By Andrea Bennett
The “Research and Clinical Practice: Graduate Track Careers” panel discussion featured three USC doctoral students, who spoke about their passion for their field and the importance of bringing more young people of color into STEM careers.
Juan Enrique Arguelles Morales said he found his path in biomechanical engineering at USC Viterbi after some exploration.
“I wanted to be a pilot when I was your age,” he told the crowd of approximately one hundred high school students from Los Angeles. “So I decided to go into engineering, where I tried mechanics, then built robots, and later made prostheses. That’s when I met USC Professor Francisco Rivera-Cuevas, who introduced me to the world of biomedical engineering. Now, I am doing clinical research to help kids move better.”
Panel moderator Ite A. Laird-Offringa, associate dean for graduate affairs and director for programs in biomedical and biological sciences at USC, offered this advice to the students in attendance: “It is important to get a lot of exposure when you’re young. If you don’t try it out, you’re not going to know if you will love it. If a lab doesn’t offer an internship program, offer to volunteer to get the experience.”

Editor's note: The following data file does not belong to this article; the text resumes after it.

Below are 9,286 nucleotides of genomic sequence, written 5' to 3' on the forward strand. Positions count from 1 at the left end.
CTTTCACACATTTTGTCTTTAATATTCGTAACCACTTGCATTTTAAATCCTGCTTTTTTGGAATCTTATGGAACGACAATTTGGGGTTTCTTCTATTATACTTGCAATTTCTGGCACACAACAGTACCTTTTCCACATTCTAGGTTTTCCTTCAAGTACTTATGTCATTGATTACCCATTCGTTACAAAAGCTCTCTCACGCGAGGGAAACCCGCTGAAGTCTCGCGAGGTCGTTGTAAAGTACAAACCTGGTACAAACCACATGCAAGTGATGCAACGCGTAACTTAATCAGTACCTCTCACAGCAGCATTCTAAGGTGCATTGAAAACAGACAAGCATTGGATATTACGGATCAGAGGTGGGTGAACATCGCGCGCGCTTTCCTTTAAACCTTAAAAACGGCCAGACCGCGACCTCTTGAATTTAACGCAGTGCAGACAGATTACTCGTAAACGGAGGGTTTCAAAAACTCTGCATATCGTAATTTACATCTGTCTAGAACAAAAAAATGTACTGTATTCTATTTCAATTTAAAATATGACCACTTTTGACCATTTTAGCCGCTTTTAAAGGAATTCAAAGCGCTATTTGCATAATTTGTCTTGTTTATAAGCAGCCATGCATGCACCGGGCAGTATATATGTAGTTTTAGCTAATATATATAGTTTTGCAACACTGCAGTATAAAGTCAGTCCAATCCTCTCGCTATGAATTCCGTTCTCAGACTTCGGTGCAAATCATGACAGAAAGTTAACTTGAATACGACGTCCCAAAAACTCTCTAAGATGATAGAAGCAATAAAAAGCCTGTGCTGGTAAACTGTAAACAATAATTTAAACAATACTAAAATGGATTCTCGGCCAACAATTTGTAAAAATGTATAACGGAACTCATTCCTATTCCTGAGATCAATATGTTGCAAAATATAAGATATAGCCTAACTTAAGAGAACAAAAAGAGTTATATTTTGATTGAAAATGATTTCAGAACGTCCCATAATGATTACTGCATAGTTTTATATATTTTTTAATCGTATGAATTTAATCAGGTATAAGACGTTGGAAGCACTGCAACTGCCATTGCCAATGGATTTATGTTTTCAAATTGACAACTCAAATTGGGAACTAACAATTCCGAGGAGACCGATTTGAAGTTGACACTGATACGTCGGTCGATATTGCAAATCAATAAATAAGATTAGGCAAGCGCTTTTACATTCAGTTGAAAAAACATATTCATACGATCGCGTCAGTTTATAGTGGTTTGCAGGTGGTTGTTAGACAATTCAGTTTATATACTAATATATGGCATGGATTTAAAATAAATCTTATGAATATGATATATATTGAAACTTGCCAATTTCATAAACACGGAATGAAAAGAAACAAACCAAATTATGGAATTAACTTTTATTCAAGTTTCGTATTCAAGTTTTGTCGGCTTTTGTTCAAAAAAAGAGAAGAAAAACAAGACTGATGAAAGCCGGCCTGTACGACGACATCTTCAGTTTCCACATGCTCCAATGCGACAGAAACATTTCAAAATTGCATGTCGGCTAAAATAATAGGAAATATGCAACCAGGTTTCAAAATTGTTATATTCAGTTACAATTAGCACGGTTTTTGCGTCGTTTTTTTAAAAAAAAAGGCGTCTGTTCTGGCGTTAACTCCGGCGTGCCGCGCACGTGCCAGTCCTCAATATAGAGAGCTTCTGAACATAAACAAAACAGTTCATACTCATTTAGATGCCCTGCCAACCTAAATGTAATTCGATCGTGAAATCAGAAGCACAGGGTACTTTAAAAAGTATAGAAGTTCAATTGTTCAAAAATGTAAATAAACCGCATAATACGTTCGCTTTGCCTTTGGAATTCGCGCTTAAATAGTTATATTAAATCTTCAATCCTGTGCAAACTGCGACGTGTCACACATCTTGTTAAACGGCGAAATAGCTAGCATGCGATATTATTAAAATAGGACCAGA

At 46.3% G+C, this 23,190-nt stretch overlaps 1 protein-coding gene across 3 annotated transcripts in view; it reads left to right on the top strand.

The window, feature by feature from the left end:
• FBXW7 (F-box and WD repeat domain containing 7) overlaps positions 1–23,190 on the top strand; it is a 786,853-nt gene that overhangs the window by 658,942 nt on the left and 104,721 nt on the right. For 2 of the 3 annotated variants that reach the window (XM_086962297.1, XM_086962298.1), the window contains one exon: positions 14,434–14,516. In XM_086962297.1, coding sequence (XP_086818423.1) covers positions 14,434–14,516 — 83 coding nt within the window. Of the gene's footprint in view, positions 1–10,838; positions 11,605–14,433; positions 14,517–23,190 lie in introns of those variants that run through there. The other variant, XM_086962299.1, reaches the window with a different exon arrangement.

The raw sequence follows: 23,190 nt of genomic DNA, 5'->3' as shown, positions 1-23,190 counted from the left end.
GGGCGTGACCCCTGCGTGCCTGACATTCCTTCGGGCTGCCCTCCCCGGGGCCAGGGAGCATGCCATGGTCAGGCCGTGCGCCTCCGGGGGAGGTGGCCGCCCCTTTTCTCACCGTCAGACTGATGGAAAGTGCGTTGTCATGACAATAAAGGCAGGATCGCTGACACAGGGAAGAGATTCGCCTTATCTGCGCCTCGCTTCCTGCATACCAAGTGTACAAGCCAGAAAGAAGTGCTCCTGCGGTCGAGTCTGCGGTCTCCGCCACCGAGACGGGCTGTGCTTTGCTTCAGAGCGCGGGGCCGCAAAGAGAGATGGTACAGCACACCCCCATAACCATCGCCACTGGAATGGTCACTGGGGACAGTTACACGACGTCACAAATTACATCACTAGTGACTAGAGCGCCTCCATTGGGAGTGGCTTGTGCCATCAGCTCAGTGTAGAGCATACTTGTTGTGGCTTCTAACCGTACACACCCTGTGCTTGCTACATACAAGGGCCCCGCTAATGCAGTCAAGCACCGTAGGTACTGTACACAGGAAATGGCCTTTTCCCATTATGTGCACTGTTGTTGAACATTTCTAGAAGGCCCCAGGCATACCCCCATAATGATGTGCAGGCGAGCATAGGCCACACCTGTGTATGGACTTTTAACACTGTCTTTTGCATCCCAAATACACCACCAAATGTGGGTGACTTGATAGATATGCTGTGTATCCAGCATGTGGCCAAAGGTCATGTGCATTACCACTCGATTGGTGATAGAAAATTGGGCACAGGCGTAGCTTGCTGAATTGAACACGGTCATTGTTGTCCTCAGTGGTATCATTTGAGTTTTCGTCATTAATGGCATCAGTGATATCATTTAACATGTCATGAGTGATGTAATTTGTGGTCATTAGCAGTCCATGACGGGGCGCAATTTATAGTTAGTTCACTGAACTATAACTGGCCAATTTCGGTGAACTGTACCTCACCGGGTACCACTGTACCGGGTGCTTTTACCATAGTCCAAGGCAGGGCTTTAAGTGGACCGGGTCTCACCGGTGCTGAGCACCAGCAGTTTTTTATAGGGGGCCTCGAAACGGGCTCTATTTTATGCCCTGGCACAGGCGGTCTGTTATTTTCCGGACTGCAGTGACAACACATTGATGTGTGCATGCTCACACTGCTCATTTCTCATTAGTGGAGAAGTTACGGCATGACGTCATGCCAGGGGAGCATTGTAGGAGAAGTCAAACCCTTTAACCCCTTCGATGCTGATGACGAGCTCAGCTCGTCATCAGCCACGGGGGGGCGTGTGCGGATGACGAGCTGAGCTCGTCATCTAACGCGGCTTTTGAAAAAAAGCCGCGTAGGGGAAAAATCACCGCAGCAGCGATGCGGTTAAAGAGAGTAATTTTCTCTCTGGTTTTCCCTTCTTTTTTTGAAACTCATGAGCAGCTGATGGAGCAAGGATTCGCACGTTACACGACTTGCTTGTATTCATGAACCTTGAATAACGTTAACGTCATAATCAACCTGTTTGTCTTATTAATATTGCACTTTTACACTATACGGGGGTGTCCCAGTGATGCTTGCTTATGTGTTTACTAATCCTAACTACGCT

Ivan Alberto Trujillo Priego, a doctoral student in the USC Division of Biokinesiology and Physical Therapy, agreed with the panelists that young people should talk to people in the fields they may be interested in pursuing. All three doctoral students also shared their email addresses with attendees and urged the young audience to contact them for advice and mentorship.
Keck School of Medicine of USC doctoral student Maria de Fatima Reyes said she didn’t begin to pursue a career in medicine until she found a mentor at age 26 and discovered her calling helping women with cancer.
She added that, while people of color will face unique challenges and experiences as they pursue their career goals in any field, she urged the young people in attendance to go after their dreams.
“It is so exciting to see so many young brown faces in the audience interested in STEM,’ Fatima Reyes said. “The fact that you’re here…you’re already winning.”
October 1, 2016